From a young age, Breanne Harrison-Pollock always knew she was destined for a career in fashion after falling in love with clothing at an early age.
“I always loved clothing,” Harrison-Pollock said. “I used to sleep in my closet because I was obsessed with my dresses. I grew up sewing and creating stuff, so when I discovered that you could go to school for fashion design it was a revelation for me.”
Her journey has taken her across North America, first from her childhood home in Saskatoon to New York, where she attended Parsons School of Design, and now to her current home in Los Angeles.
Ateyo wasn’t the first design venture embarked on by Harrison-Pollock, as she and business partner Rachel Feinberg initially founded clothing line DAMNsel, a New York Fashion Week feature worn by the likes of Beyonce.
However, after discovering the gaming community while still living in New York, they shifted their focus to an esports-wear company.
“We fell in love with the community,” Harrison-Pollock explained. “Then we figured out that no one was really paying attention, or making clothing designed just for them.”
The research and development process was long and tedious for Ateyo, being one of the first clothing lines designed specifically for gaming.
“It was probably three years of research. We would talk to every gamer we could find, and get our hands on,” she said. “We would sew things on our home sewing machine and take them back to the gaming cafes where they would try them, and give us feedback.”
Despite those humble beginnings, Ateyo’s trajectory has mirrored that of esports, gaining in popularity as competitive gaming does so as well. A 2019 Forbes article went so far as to call the company the ‘Nike of esports.”
“Even more so in the last six-to-nine months, while we’ve all been in this global pandemic, I think people who weren’t gamers before are now playing games,” she said. “People are starting to consider themselves gamers. It’s definitely becoming more mainstream, which is really exciting.”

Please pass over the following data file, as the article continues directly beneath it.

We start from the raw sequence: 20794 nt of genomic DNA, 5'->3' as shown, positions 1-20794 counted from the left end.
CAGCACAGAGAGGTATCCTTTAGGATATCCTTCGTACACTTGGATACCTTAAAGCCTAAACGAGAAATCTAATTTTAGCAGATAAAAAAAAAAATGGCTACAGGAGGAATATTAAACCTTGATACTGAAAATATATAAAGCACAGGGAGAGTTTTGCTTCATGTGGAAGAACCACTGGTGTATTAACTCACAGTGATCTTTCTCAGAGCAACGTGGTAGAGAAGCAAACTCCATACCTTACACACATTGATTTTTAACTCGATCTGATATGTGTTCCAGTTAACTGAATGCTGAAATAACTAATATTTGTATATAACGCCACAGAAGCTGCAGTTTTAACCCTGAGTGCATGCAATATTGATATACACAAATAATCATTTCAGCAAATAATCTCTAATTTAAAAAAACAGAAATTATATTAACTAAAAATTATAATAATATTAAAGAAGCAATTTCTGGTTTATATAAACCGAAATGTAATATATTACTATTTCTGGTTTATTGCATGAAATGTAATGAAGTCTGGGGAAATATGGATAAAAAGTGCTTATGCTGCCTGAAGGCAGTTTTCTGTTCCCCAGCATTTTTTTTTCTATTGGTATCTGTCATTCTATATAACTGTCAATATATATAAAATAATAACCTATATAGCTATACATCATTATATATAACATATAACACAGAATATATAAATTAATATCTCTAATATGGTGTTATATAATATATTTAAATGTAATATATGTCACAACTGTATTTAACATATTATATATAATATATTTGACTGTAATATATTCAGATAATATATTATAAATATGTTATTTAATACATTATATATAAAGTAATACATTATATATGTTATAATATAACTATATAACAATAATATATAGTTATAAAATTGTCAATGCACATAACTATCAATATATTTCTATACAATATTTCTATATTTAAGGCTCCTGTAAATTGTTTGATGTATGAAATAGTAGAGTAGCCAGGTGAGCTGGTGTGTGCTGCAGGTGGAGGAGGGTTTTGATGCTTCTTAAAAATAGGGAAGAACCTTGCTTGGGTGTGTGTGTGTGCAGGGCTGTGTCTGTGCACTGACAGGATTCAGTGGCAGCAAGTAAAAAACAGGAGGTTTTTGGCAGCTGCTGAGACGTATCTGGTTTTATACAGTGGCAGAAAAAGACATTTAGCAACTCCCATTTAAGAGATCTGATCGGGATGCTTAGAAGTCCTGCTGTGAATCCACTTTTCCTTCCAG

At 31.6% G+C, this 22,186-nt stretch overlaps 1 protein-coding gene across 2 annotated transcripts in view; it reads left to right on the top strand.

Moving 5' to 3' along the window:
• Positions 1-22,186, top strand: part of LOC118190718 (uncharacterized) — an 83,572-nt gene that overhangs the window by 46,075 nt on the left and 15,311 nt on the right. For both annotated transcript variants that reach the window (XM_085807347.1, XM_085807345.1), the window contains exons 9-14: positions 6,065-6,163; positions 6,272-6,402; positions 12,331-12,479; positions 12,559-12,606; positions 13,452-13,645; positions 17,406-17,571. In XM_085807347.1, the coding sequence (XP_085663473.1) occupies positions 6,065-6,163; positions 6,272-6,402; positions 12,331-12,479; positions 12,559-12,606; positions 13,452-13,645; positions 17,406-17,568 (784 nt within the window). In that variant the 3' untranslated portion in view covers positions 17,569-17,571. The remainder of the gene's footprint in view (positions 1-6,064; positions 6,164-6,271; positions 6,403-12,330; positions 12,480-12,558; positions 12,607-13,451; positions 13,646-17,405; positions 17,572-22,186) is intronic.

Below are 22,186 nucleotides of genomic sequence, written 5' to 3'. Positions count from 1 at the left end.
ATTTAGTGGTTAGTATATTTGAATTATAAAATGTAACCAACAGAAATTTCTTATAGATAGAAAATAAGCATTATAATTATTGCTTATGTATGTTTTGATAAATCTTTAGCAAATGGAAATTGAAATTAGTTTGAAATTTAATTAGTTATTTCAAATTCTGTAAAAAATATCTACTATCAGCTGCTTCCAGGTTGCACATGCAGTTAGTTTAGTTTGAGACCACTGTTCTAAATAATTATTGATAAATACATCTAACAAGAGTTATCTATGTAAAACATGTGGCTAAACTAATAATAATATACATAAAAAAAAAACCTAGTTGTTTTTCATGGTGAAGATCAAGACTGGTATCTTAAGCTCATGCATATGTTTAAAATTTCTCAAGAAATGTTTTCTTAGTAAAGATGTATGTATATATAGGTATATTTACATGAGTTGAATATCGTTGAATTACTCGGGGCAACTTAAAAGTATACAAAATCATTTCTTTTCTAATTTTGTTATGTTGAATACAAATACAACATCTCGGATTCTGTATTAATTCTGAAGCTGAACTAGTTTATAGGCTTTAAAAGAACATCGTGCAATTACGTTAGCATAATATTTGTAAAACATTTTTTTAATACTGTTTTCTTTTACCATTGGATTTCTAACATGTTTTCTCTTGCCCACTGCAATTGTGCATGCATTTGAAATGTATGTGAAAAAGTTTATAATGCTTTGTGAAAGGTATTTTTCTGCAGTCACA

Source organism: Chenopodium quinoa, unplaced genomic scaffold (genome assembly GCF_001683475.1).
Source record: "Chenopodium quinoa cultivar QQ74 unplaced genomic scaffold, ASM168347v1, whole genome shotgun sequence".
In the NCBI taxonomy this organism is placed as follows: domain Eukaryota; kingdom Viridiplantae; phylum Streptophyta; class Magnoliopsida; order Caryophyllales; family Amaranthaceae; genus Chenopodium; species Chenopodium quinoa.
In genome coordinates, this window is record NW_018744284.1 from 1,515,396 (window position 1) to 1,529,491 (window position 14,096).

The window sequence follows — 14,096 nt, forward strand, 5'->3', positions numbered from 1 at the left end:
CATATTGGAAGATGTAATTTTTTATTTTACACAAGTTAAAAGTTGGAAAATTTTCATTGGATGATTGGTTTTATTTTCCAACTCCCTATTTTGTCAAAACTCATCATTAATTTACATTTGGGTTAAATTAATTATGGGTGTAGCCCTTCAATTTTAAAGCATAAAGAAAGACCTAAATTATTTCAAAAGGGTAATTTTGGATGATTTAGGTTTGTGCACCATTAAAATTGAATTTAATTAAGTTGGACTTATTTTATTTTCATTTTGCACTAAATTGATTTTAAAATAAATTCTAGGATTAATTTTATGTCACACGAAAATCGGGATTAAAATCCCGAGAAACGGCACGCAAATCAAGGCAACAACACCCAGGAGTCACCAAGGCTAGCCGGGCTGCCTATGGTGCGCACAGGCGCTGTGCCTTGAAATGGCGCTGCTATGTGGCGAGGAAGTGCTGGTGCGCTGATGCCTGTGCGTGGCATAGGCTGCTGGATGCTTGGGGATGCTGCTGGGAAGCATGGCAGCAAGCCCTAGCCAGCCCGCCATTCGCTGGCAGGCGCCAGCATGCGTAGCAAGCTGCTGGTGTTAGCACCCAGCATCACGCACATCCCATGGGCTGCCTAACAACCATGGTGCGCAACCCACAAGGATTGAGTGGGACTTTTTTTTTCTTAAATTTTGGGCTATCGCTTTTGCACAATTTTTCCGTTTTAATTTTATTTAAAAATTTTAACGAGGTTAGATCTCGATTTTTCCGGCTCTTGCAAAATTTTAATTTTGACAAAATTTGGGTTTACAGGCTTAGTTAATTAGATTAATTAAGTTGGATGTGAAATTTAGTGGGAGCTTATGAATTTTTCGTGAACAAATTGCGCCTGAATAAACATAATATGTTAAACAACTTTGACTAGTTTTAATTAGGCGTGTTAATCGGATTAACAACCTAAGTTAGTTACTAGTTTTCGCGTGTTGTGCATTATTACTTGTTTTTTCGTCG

Despite the success that Ateyo has been able to enjoy, neither of its founders are resting on their laurels.
“I think we still feel like we have so much work to do, that it’s so nice to have the recognition, but, for us, we’re only five per cent of the way to where we want to be,” Harrison-Pollock said.
And their determination to get there is still as strong as it was on day one.
“Hopefully, someday, there’s an article written on some new company and they’ll call them the Ateyo of blank,” she said. “That’s the goal. We think this is the next generation’s lifestyle brand.”
Their work ethic continues to pay off for the women as Ateyo was recently named to the Forbes 30 Under 30 list.
“If I would’ve told my 10-year-old self that I was running a fashion company with my best friend in Los Angeles, and I was driving around to factories and events, I mean, it’s a dream come true,” she said with a smile.
As for any advice she has for the next wave of up-and-coming entrepreneurs, she said you need to be ready to get “comfortable with being uncomfortable” and do things that are terrifying or that you’re not quite sure that you’ll be good at.
“But once you get to that space, it kind of feels like that’s where the magic happens.”
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